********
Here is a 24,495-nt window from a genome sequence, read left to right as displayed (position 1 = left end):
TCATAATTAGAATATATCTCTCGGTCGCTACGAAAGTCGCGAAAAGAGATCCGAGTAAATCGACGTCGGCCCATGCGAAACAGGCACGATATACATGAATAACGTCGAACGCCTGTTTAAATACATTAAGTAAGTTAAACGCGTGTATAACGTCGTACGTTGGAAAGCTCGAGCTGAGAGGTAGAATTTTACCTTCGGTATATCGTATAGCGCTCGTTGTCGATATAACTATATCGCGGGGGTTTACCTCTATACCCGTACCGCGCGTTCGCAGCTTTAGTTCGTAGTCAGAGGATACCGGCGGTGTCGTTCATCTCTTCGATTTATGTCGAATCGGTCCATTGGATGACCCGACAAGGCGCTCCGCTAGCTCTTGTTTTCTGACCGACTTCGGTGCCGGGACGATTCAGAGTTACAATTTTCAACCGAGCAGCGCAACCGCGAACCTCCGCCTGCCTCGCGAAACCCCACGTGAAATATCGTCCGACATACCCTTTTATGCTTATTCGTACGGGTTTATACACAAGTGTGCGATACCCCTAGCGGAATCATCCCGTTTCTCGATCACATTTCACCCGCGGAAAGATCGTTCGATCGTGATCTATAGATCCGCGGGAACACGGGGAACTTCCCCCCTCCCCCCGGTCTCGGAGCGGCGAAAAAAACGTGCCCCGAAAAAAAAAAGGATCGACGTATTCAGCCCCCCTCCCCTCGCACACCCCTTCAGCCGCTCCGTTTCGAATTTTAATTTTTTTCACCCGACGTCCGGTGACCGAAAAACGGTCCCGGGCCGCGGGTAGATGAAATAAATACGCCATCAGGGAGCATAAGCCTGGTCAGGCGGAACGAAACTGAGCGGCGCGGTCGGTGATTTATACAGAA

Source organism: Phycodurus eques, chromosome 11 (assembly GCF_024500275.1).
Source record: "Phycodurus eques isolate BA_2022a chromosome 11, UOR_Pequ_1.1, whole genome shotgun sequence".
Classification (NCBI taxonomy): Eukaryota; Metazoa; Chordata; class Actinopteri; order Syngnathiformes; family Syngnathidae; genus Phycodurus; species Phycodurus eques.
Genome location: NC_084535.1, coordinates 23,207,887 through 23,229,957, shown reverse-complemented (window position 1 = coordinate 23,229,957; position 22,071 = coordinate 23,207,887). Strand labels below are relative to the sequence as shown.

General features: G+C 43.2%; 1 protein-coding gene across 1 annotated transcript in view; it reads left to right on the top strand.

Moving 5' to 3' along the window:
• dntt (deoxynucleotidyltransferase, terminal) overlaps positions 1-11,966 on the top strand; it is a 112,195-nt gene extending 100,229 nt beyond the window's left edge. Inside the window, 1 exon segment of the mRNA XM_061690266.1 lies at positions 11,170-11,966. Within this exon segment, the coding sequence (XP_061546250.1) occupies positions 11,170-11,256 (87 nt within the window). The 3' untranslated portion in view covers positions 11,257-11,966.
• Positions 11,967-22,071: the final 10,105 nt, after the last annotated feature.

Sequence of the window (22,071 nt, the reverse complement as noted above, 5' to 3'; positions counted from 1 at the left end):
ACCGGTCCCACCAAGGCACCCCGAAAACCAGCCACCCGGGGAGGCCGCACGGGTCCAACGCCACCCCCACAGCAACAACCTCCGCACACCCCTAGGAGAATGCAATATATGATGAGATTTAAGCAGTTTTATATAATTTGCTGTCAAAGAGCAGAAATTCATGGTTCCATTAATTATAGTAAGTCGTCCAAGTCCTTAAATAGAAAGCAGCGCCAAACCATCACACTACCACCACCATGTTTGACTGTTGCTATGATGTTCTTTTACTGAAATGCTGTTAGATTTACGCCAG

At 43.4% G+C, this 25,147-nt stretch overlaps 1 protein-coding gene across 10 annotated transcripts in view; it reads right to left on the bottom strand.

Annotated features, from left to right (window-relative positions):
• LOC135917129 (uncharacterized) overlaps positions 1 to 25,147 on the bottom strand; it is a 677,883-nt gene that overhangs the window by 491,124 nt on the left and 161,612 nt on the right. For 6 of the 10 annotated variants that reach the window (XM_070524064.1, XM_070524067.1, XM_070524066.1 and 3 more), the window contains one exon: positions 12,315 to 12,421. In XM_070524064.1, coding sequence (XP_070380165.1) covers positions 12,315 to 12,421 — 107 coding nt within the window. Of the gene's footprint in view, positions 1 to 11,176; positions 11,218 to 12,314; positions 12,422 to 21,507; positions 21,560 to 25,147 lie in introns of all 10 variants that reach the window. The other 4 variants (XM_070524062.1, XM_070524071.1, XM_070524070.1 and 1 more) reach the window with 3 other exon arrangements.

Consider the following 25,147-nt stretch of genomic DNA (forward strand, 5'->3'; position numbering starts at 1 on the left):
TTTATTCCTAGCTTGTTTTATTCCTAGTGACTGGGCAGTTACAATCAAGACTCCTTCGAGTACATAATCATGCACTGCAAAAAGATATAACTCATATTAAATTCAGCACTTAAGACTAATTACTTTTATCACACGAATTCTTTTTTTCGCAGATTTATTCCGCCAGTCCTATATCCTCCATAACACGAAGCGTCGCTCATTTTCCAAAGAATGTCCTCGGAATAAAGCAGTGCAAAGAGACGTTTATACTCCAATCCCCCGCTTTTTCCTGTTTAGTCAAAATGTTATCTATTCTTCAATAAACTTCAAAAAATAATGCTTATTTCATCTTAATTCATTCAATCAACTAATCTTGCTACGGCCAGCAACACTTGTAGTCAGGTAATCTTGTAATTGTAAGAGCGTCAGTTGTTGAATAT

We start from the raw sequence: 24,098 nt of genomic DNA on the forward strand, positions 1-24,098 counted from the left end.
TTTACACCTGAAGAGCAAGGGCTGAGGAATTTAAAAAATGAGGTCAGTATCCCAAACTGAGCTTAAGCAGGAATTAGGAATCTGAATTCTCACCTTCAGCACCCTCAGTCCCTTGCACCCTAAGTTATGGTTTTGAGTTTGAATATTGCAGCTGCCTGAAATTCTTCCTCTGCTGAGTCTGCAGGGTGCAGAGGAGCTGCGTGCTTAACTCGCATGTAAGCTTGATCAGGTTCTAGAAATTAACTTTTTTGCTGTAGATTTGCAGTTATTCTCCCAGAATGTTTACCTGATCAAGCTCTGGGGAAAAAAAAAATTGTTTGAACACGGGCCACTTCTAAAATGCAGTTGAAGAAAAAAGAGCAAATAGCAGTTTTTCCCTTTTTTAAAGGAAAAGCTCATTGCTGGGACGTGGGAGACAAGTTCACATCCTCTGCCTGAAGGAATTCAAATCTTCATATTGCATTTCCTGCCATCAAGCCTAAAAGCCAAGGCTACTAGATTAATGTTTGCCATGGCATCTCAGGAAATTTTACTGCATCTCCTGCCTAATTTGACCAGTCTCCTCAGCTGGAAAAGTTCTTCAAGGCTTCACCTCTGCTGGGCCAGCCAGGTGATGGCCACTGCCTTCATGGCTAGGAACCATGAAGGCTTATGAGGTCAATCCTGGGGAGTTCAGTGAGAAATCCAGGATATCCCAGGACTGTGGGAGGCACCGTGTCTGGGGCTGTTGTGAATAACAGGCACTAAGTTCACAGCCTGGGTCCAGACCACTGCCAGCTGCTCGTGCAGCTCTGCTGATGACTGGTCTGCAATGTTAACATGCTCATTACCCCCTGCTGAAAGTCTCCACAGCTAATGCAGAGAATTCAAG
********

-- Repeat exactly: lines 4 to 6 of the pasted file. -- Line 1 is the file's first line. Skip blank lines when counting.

Source record: "Phycodurus eques isolate BA_2022a chromosome 11, UOR_Pequ_1.1, whole genome shotgun sequence".
Classification (NCBI taxonomy): Eukaryota; Metazoa; Chordata; class Actinopteri; order Syngnathiformes; family Syngnathidae; genus Phycodurus; species Phycodurus eques.
Genome location: NC_084535.1, coordinates 23,207,887 through 23,229,957, shown reverse-complemented (window position 1 = coordinate 23,229,957; position 22,071 = coordinate 23,207,887). Strand labels below are relative to the sequence as shown.